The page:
Division I-AA playoff historyEdit
During its time in Division I-AA (now referred to as Football Championship Subdivision), Louisiana Tech played in six Division I-AA playoff games. The Bulldogs accumulated a 4–2 record in these games.
|1982||December 4||Quarterfinal||South Carolina State||W 38–3|
|December 11||Semifinal||Delaware||L 0–17|
|1984||November 24||First Round||Mississippi Valley State||W 66–19|
|December 1||Quarterfinal||Alcorn State||W 44–21|
|December 8||Semifinal||Middle Tennessee||W 21–13|
|December 15||Final||Montana State||L 6–19|
Division I FBS bowl historyEdit
Louisiana Tech has played in 10 Division I FBS bowl games, with the Bulldogs garnering a 7–3–1 record. LA Tech is one of only two FBS schools to win their last 5 consecutive bowl games.
|1977||Maxie Lambright||Independence Bowl||Louisville||W 24–14|
|1978||Maxie Lambright||Independence Bowl||East Carolina||L 13–35|
|1990||Joe Raymond Peace||Independence Bowl||Maryland||T 34–34|
|2001||Jack Bicknell Jr.||Humanitarian Bowl||Clemson||L 24–49|
|2008||Derek Dooley||Independence Bowl||Northern Illinois||W 17–10|
|2011||Sonny Dykes||Poinsettia Bowl||TCU||L 24–31|
|2014||Skip Holtz||Heart of Dallas Bowl||Illinois||W 35–18|
|2015||Skip Holtz||New Orleans Bowl||Arkansas State||W 47–28|
|2016||Skip Holtz||Armed Forces Bowl||Navy||W 48–45|
|2017||Skip Holtz||Frisco Bowl||SMU||W 51–10|
|2018||Skip Holtz||Hawaii Bowl||Hawaii||W 31–14|
Southern Miss Golden EaglesEdit
Louisiana Tech and Southern Miss first played in 1935 and played each season from 1946 until 1972. Tech and USM were conference foes in the Southern Intercollegiate Athletic Association from 1935 to 1941. In addition, Tech and USM were both founding members of the Gulf States Conference which began play in 1948. The Bulldogs and Golden Eagles have played 11 times between 1975 and 1992. In 2008, Louisiana Tech AD-HC Derek Dooley and USM AD Richard Giannini signed a four-game contract to renew the rivalry with the first game being played in Ruston on September 25, 2010. On a rainy Saturday night on September 3, 2011, the Golden Eagles took on the Bulldogs for both teams' season opener on national television. The close matchup ended in Southern Miss' favor, 19–17, due to a late field goal by Southern Miss' Danny Hrapmann. With Tech joining Conference USA in 2013, the Dawgs and Eagles have continued the series as conference rivals. Southern Miss owns the series record 34-15, winning the last 3 straight meetings.
Joe Aillet Stadium (1968–present)Edit
Louisiana Tech plays home games at Joe Aillet Stadium, which has garnered the nickname The Joe. The stadium is located on the campus of Louisiana Tech University in Ruston, Louisiana. Led by quarterback Terry Bradshaw, the Bulldogs christened Louisiana Tech Stadium with a 35–7 victory over East Carolina on September 28, 1968. The stadium was given its current namesake in 1972 to honor Hall of Fame coach Joe Aillet. The stadium opened with a capacity of 23,000, and additional seating was added to increase capacity to 30,600 in 1989. The stadium was upgraded in 1985 with the addition of the luxury sky box. In 1997 the stadium's attendance record of 28,714 was set against Northeast Louisiana. A new lighting system was installed in 2006. After playing the first 38 seasons in Aillet Stadium on natural grass, FieldTurf was installed in 2006. The FieldTurf was subsequently replaced in 2008 and again in 2015. In 2009 Louisiana Tech installed the largest high definition video board in the WAC covering 1,485 digital square feet behind the north end zone of the stadium at a cost of $2 million. In 2014 capacity was reduced to 27,717 while the area behind the south end zone of Joe Aillet Stadium was under construction. The $22 million 70,000 square foot Davison Athletics Complex was completed the following year increasing capacity to 28,019 for the 2015 season. In 2017 the stadium added 202 Eaton Ephesus LED fixtures provided and installed by Geo-Surfaces, a sports lighting company based in Baton Rouge, LA.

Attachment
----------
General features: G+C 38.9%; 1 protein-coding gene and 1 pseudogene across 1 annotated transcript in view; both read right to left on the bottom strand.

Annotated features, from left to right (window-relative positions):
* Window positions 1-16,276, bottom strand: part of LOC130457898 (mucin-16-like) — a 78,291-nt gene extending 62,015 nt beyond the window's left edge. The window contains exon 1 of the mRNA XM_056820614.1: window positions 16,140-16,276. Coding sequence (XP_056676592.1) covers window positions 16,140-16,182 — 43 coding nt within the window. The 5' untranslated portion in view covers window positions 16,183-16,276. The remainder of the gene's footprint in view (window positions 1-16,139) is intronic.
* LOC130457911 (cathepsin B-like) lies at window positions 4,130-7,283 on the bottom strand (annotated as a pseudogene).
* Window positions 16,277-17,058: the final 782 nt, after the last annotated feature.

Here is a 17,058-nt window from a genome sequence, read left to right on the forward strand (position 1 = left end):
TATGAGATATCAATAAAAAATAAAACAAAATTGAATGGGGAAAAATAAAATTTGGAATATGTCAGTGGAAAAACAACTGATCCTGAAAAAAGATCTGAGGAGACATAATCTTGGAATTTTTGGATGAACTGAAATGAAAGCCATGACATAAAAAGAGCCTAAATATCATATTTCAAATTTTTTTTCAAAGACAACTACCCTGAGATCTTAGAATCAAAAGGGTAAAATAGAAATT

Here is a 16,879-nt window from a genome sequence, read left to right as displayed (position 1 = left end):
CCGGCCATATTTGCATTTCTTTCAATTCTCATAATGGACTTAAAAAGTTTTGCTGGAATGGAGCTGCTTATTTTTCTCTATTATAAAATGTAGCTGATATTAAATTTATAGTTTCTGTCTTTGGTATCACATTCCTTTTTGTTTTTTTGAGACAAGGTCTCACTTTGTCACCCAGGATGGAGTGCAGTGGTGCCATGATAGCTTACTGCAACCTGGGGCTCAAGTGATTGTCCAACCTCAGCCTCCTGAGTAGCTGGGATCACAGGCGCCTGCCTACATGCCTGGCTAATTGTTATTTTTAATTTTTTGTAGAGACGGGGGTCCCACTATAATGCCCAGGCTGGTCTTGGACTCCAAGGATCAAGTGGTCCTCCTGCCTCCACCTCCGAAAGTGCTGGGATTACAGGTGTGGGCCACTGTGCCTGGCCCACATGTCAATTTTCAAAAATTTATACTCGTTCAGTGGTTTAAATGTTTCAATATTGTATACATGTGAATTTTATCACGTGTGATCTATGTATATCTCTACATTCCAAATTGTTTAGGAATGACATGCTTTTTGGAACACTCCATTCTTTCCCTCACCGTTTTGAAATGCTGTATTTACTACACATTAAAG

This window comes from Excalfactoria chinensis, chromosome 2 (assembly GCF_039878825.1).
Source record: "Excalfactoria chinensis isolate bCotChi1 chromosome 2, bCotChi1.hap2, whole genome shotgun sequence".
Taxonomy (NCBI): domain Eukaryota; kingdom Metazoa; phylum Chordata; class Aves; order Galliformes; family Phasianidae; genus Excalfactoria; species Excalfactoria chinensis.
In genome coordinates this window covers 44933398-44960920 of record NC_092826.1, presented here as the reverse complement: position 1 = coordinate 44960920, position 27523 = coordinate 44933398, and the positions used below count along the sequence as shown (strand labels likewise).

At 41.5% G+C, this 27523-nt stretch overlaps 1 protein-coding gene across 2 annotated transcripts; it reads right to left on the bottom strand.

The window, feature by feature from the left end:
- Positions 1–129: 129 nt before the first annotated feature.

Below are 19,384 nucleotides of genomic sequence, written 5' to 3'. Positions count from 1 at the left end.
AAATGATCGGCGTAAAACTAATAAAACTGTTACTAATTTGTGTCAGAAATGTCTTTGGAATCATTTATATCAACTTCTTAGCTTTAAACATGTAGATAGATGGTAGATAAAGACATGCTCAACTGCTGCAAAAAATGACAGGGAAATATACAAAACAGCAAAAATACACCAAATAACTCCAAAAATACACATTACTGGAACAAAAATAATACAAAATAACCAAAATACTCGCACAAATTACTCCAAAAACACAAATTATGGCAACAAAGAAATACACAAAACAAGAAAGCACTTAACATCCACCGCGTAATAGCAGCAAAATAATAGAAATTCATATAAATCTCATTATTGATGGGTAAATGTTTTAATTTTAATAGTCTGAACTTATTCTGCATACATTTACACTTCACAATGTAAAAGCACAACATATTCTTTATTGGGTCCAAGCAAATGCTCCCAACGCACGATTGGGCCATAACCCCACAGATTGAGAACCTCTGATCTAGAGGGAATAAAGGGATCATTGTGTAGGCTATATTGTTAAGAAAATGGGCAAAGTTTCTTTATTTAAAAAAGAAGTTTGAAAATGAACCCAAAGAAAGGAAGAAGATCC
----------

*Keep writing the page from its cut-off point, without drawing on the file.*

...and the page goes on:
Independence Stadium (alternate, 1928–present)Edit
Louisiana Tech occasionally hosts games at Independence Stadium in Shreveport, Louisiana. The Bulldogs have played 71 games in Independence Stadium including 4 trips to the Independence Bowl and have produced an all-time record of 45–23–3 at Independence Stadium. Tech has hosted many teams in Independence Stadium during the regular season including Southern Miss, North Texas, Tulsa, Houston, Baylor, California, Texas A&M, SMU, Oklahoma State, Miami, UTEP, and Grambling State. Louisiana Tech's regular season home attendance record of 43,279 was set in 2003 against the Miami Hurricanes in a nationally televised game on ESPN. The 1990 Independence Bowl featuring Tech and Maryland drew 48,325 fans, the record attendance for a Louisiana Tech game in Independence Stadium. The stadium's capacity is 50,459. During the 2012 season, No. 23 Louisiana Tech hosted No. 22 Texas A&M in Independence Stadium on ESPNU in an epic battle in which the Aggies led by Johnny Manziel prevailed, 59–57. This game was ranked by ESPN as the No. 8 game of the 2012 season.
Band of PrideEdit
The Band of Pride is the official marching band of Louisiana Tech University. Since its inception in 1906, the band has grown to approximately 200 members. The Band of Pride performs at all home football games, select road games, pep rallies, and various university events throughout the year.
Spirit of '88Edit